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Eur J Biochem. 2002 Feb;269(4):1078-85.

Evidence that a eukaryotic-type serine/threonine protein kinase from Mycobacterium tuberculosis regulates morphological changes associated with cell division.

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Institute of Microbial Technology, Chandigarh, India.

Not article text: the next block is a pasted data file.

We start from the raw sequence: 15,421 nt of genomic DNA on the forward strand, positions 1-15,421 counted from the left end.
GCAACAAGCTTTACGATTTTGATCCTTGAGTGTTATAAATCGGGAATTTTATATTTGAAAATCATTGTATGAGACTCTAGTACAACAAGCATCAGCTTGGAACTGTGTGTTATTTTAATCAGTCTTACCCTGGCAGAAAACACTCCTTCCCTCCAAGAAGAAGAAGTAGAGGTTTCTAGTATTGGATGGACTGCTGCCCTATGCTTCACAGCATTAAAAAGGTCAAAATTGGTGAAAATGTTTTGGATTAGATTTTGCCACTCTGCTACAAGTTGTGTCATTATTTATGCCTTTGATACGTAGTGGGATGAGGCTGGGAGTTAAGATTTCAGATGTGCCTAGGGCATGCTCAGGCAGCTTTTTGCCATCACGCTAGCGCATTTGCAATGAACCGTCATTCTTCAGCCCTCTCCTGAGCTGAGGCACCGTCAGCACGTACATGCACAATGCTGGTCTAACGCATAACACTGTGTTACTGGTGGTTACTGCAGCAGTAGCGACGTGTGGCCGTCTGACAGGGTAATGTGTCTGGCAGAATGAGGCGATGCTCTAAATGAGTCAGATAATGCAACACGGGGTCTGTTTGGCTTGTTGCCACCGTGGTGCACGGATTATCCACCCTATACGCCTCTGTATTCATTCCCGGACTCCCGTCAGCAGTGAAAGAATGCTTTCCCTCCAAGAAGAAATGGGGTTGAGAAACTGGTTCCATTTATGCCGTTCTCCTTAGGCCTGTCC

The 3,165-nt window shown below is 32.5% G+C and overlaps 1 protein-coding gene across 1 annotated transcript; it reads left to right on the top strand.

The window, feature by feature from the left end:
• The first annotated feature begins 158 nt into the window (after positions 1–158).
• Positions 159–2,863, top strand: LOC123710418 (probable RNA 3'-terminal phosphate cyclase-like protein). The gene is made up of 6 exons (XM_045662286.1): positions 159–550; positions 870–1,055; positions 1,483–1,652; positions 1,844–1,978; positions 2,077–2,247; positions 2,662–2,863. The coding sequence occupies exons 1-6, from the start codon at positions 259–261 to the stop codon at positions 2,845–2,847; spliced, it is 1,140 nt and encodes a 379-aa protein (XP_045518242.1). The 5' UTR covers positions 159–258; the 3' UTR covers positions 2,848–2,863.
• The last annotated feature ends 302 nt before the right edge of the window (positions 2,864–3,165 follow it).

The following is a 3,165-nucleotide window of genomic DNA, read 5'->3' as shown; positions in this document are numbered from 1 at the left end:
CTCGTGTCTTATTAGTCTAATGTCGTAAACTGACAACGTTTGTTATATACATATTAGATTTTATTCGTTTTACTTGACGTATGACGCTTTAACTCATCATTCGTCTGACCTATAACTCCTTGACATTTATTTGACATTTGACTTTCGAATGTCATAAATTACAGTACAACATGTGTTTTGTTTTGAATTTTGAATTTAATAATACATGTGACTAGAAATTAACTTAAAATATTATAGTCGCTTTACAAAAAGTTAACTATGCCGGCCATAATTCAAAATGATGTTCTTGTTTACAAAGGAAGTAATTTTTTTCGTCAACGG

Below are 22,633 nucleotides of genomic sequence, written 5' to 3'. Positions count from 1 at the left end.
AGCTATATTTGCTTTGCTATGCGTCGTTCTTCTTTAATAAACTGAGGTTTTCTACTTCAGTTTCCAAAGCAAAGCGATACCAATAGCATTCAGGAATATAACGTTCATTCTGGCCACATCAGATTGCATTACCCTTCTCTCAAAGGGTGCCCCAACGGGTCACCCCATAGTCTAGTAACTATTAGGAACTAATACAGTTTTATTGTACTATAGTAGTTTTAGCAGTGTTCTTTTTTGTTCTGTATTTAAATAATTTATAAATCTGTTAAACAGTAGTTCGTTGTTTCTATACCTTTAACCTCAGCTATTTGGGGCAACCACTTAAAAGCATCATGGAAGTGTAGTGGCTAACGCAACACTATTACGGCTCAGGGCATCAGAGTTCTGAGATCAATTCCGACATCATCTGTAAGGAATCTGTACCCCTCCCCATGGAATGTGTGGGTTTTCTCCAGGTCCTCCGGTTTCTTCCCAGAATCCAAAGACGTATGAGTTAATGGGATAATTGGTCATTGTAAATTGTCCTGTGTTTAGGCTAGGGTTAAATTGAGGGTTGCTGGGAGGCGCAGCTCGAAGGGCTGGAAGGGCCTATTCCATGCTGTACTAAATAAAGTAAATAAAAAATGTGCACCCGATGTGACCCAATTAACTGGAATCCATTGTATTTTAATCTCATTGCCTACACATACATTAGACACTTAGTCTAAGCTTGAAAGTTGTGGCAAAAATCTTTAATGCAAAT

A eukaryotic-type protein serine/threonine kinase, PknA, was cloned from Mycobacterium tuberculosis strain H37Ra. Sequencing of the clone indicated 100% identity with the published pknA sequence of M. tuberculosis strain H37Rv. PknA fused to maltose-binding protein was expressed in Escherichia coli; it exhibited a molecular mass of approximately 97 kDa. The fusion protein was purified from the soluble fraction by affinity chromatography using amylose resin. In vitro kinase assays showed that the autophosphorylating ability of PknA is strictly magnesium/manganese-dependent, and sodium orthovanadate can inhibit this activity. Phosphoamino-acid analysis indicated that PknA phosphorylates at serine and threonine residues. PknA was also able to phosphorylate exogenous substrates, such as myelin basic protein and histone. A comparison of the nucleotide-derived amino-acid sequence of PknA with that of functionally characterized prokaryotic serine/threonine kinases indicated its possible involvement in cell division/differentiation. Protein--protein interaction studies revealed that PknA is capable of phosphorylating at least a approximately 56-kDa soluble protein from E. coli. Scanning electron microscopy showed that constitutive expression of this kinase resulted in elongation of E. coli cells, supporting its regulatory role in cell division.

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